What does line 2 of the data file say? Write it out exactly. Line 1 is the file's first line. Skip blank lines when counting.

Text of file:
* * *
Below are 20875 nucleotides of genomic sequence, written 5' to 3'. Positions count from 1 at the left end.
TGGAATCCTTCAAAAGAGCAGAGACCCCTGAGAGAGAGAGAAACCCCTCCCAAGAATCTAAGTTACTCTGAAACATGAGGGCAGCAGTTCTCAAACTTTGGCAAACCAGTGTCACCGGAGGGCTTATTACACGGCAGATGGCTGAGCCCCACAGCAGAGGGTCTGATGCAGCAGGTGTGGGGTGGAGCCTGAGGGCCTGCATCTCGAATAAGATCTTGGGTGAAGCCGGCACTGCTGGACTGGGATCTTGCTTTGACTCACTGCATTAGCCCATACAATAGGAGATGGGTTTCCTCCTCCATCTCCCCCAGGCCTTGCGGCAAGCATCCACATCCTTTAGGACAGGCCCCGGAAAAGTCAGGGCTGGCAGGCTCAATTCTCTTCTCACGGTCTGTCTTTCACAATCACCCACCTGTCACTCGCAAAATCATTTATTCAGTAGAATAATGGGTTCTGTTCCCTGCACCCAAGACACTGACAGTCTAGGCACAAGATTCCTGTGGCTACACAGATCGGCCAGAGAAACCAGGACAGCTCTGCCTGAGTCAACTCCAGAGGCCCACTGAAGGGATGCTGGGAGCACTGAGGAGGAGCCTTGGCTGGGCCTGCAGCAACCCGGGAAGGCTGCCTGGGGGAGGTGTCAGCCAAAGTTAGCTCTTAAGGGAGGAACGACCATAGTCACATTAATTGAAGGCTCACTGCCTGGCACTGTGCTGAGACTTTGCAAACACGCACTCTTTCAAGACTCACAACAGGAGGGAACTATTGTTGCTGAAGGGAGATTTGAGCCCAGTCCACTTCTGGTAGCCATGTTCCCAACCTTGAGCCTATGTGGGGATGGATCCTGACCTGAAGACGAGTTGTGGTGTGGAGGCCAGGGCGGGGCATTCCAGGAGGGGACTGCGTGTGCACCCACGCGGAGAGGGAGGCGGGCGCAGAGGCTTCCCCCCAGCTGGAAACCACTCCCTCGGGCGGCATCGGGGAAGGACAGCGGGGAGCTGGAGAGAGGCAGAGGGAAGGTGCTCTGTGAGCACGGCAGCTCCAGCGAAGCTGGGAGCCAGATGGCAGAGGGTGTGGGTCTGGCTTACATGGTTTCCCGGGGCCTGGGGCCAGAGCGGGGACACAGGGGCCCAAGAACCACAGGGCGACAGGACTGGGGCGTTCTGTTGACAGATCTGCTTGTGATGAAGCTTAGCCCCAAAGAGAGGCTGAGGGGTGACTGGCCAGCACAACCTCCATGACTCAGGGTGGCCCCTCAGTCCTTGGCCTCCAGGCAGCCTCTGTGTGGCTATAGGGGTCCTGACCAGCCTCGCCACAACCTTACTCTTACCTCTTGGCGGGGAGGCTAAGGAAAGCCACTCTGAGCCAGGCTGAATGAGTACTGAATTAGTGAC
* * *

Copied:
TGGAATCCTTCAAAAGAGCAGAGACCCCTGAGAGAGAGAGAAACCCCTCCCAAGAATCTAAGTTACTCTGAAACATGAGGGCAGCAGTTCTCAAACTTTGGCAAACCAGTGTCACCGGAGGGCTTATTACACGGCAGATGGCTGAGCCCCACAGCAGAGGGTCTGATGCAGCAGGTGTGGGGTGGAGCCTGAGGGCCTGCATCTCGAATAAGATCTTGGGTGAAGCCGGCACTGCTGGACTGGGATCTTGCTTTGACTCACTGCATTAGCCCATACAATAGGAGATGGGTTTCCTCCTCCATCTCCCCCAGGCCTTGCGGCAAGCATCCACATCCTTTAGGACAGGCCCCGGAAAAGTCAGGGCTGGCAGGCTCAATTCTCTTCTCACGGTCTGTCTTTCACAATCACCCACCTGTCACTCGCAAAATCATTTATTCAGTAGAATAATGGGTTCTGTTCCCTGCACCCAAGACACTGACAGTCTAGGCACAAGATTCCTGTGGCTACACAGATCGGCCAGAGAAACCAGGACAGCTCTGCCTGAGTCAACTCCAGAGGCCCACTGAAGGGATGCTGGGAGCACTGAGGAGGAGCCTTGGCTGGGCCTGCAGCAACCCGGGAAGGCTGCCTGGGGGAGGTGTCAGCCAAAGTTAGCTCTTAAGGGAGGAACGACCATAGTCACATTAATTGAAGGCTCACTGCCTGGCACTGTGCTGAGACTTTGCAAACACGCACTCTTTCAAGACTCACAACAGGAGGGAACTATTGTTGCTGAAGGGAGATTTGAGCCCAGTCCACTTCTGGTAGCCATGTTCCCAACCTTGAGCCTATGTGGGGATGGATCCTGACCTGAAGACGAGTTGTGGTGTGGAGGCCAGGGCGGGGCATTCCAGGAGGGGACTGCGTGTGCACCCACGCGGAGAGGGAGGCGGGCGCAGAGGCTTCCCCCCAGCTGGAAACCACTCCCTCGGGCGGCATCGGGGAAGGACAGCGGGGAGCTGGAGAGAGGCAGAGGGAAGGTGCTCTGTGAGCACGGCAGCTCCAGCGAAGCTGGGAGCCAGATGGCAGAGGGTGTGGGTCTGGCTTACATGGTTTCCCGGGGCCTGGGGCCAGAGCGGGGACACAGGGGCCCAAGAACCACAGGGCGACAGGACTGGGGCGTTCTGTTGACAGATCTGCTTGTGATGAAGCTTAGCCCCAAAGAGAGGCTGAGGGGTGACTGGCCAGCACAACCTCCATGACTCAGGGTGGCCCCTCAGTCCTTGGCCTCCAGGCAGCCTCTGTGTGGCTATAGGGGTCCTGACCAGCCTCGCCACAACCTTACTCTTACCTCTTGGCGGGGAGGCTAAGGAAAGCCACTCTGAGCCAGGCTGAATGAGTACTGAATTAGTGAC